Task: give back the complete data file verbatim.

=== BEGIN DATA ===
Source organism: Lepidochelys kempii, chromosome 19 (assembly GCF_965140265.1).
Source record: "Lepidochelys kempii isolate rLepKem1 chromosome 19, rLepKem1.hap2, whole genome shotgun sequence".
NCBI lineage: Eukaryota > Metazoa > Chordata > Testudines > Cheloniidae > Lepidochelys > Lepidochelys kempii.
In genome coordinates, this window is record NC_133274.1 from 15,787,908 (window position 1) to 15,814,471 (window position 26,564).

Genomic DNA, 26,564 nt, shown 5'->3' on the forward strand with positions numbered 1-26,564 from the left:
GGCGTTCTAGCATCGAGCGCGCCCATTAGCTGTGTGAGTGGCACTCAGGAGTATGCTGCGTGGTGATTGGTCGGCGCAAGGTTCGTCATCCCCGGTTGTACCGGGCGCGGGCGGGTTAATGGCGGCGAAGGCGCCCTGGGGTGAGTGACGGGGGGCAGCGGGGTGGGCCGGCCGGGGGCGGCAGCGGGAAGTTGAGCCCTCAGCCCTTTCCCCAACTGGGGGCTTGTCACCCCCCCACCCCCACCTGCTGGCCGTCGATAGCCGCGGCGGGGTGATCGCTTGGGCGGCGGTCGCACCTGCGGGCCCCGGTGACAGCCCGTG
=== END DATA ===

Source organism: Lepidochelys kempii, chromosome 19 (assembly GCF_965140265.1).
Source record: "Lepidochelys kempii isolate rLepKem1 chromosome 19, rLepKem1.hap2, whole genome shotgun sequence".
NCBI lineage: Eukaryota > Metazoa > Chordata > Testudines > Cheloniidae > Lepidochelys > Lepidochelys kempii.
In genome coordinates, this window is record NC_133274.1 from 15,787,908 (window position 1) to 15,814,471 (window position 26,564).

Genomic DNA, 26,564 nt, shown 5'->3' on the forward strand with positions numbered 1-26,564 from the left:
GGCGTTCTAGCATCGAGCGCGCCCATTAGCTGTGTGAGTGGCACTCAGGAGTATGCTGCGTGGTGATTGGTCGGCGCAAGGTTCGTCATCCCCGGTTGTACCGGGCGCGGGCGGGTTAATGGCGGCGAAGGCGCCCTGGGGTGAGTGACGGGGGGCAGCGGGGTGGGCCGGCCGGGGGCGGCAGCGGGAAGTTGAGCCCTCAGCCCTTTCCCCAACTGGGGGCTTGTCACCCCCCCACCCCCACCTGCTGGCCGTCGATAGCCGCGGCGGGGTGATCGCTTGGGCGGCGGTCGCACCTGCGGGCCCCGGTGACAGCCCGTG